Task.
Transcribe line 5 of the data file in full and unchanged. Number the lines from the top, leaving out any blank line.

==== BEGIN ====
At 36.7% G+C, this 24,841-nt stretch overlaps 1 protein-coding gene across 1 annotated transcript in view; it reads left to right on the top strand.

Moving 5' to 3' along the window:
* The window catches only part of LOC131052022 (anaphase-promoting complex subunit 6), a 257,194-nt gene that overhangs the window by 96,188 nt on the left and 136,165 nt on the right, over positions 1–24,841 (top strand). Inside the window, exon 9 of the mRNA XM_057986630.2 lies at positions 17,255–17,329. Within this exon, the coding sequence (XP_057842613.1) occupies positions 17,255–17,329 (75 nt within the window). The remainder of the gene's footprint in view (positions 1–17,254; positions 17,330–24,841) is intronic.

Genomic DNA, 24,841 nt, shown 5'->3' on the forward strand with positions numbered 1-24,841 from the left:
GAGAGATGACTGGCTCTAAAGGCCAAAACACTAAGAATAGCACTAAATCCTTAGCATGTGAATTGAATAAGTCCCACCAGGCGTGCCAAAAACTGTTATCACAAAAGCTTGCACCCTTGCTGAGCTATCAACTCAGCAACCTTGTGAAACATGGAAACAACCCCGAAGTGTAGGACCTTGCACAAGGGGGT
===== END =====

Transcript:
GAGAGATGACTGGCTCTAAAGGCCAAAACACTAAGAATAGCACTAAATCCTTAGCATGTGAATTGAATAAGTCCCACCAGGCGTGCCAAAAACTGTTATCACAAAAGCTTGCACCCTTGCTGAGCTATCAACTCAGCAACCTTGTGAAACATGGAAACAACCCCGAAGTGTAGGACCTTGCACAAGGGGGT